African American Poetry (1870-1928): A Digital Anthology

Lucian B. Watkins, "Loved and Lost" (1921)

Sergeant Lucian B. Watkins, the well-known poet, died at the hospital of Fort McHenry, Maryland, on Tuesday, Feb. 1. The funeral services were held at Christ Institution ... Baltimore, Md., on Friday afternoon, Feb. 4. The internment was in the National Cemetery, at Loudon Park. Rev. John R. Watkins of 640 Stirling Street, Baltimore, Md., was a brother of the deceased. A father and other relatives survive him.

Mr. Watkins choice bits of verse have graced the leading newspapers and magazines fo the country. Mr. Watkins was a weekly contributor to the poetry column of
The Negro World. His last poem, Loved and Lost," was sent to The Negro World a few days before his death and was published in the Feb. 5 issue. We take pleasure in republishing it.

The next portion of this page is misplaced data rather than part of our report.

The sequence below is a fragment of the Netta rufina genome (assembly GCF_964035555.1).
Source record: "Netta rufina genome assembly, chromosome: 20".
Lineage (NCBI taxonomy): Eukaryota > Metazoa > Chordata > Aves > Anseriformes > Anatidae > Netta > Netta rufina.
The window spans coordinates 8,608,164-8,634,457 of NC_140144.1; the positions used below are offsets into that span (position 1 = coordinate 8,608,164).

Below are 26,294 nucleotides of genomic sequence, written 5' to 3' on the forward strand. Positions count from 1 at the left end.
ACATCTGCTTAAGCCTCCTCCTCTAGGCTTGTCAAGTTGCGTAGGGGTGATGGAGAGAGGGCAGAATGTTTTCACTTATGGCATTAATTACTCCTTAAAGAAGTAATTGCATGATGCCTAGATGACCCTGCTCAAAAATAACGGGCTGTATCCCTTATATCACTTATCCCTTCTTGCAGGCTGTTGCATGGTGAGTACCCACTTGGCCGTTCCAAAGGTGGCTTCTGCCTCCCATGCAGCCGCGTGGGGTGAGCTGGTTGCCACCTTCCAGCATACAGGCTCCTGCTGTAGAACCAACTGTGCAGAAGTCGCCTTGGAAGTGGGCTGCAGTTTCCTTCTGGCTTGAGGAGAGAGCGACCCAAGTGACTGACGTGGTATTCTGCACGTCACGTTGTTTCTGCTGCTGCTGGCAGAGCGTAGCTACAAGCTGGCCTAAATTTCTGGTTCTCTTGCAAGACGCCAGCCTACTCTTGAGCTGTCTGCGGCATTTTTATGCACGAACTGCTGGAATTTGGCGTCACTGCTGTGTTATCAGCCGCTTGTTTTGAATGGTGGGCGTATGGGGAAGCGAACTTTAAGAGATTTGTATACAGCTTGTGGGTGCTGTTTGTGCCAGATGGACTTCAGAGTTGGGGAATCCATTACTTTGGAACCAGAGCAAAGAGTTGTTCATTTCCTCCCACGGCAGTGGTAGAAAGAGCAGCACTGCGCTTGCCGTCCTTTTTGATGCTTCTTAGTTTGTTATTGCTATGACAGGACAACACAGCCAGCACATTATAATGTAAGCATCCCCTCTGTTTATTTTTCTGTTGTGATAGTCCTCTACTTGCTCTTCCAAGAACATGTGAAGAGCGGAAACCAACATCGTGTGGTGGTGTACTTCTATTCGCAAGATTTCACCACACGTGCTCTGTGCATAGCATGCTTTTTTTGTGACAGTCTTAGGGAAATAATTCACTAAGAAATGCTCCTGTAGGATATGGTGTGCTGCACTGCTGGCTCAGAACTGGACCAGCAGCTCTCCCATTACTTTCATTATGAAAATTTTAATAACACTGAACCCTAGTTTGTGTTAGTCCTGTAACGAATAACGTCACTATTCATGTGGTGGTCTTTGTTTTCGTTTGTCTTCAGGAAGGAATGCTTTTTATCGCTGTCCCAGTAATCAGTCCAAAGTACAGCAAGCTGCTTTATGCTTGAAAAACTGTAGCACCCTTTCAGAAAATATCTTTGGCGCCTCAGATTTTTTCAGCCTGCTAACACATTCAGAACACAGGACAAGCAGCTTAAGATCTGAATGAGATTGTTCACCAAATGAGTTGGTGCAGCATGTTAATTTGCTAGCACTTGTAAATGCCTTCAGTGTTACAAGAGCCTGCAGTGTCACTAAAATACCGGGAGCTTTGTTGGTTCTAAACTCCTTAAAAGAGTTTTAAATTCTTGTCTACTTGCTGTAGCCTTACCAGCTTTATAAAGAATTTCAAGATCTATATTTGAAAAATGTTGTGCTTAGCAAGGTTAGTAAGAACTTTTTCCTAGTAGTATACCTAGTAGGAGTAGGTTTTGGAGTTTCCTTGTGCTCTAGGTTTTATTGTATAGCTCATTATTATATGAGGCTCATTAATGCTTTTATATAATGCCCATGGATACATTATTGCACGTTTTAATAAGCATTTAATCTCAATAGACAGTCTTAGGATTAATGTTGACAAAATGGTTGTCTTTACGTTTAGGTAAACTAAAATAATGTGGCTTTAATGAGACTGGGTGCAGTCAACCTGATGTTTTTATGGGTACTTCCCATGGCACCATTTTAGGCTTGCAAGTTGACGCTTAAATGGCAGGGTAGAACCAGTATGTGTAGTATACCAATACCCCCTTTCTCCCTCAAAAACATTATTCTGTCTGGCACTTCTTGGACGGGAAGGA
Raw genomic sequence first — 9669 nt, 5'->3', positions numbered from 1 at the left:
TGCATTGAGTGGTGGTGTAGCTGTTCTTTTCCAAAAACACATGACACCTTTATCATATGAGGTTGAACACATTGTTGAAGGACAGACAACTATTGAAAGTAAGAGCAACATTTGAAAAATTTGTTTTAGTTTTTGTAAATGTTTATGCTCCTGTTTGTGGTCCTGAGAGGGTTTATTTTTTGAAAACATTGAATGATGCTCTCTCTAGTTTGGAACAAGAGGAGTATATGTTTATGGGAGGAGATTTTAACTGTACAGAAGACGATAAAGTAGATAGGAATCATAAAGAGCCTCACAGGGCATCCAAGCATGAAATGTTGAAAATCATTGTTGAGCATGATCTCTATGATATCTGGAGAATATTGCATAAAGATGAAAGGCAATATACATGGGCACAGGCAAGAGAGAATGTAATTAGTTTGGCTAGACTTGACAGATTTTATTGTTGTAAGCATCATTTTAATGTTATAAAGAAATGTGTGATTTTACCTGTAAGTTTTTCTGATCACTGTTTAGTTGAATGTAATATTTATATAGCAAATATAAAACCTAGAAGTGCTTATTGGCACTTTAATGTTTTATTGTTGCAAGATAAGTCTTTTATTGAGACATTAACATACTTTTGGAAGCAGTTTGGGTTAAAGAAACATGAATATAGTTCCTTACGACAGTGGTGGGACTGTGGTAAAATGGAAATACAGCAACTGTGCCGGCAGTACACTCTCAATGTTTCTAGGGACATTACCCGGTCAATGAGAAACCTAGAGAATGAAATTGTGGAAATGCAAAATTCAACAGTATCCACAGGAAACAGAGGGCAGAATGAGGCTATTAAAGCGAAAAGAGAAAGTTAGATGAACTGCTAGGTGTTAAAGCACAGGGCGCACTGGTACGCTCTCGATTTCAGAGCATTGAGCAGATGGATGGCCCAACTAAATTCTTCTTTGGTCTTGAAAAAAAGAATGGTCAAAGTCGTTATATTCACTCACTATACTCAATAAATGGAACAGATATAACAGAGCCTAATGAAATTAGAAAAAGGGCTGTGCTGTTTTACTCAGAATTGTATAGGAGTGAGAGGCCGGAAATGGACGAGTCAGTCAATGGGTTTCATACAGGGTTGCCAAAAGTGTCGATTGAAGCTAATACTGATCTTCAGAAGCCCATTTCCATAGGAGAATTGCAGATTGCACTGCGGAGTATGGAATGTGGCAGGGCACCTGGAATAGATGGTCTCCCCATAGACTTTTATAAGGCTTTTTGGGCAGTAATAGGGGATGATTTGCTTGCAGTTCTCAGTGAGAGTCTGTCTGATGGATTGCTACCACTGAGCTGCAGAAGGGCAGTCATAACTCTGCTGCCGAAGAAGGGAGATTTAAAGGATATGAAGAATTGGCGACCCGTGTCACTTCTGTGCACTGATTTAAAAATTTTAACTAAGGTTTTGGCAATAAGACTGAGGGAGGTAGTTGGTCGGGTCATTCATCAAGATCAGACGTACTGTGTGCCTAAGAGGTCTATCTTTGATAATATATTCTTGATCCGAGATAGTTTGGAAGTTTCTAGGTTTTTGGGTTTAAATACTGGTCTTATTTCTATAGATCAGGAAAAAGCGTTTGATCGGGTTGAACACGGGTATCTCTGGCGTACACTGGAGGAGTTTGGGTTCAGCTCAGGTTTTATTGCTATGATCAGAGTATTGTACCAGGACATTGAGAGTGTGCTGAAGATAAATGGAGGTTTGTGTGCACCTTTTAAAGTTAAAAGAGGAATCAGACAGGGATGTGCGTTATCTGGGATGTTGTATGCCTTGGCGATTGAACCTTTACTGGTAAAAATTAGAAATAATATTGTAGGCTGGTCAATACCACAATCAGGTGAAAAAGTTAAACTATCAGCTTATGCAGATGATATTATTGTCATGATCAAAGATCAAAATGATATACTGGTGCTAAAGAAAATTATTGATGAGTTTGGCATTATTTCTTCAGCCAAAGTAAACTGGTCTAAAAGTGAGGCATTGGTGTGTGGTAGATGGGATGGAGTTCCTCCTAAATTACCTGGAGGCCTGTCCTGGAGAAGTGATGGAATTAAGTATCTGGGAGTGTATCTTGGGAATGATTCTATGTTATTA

My fallen star has spent its night
And left but memory to me;
My day of dream has kissed the night.
Farewell: its sun no more I see:
My summer bloomed for winter's front;
Alas I've lived and loved and lost!

What matters if today should earth 
Lay on my head a gold-bright crown
Lit with gems of royal worth
Befitting well a king's renown?--
My lonely soul is trouble-tossed, 
For I have lived and loved and lost!

Great God! I dare not question Thee--
Thy way eternally is just;
This seeming mystery to me
Will be revealed if I but trust:
Ah, Thou alone dost know the cost
When one has lived and loved and lost! 

Published in The Negro World, February 5, 1921
Re-published in The Negro World, February 19, 1921

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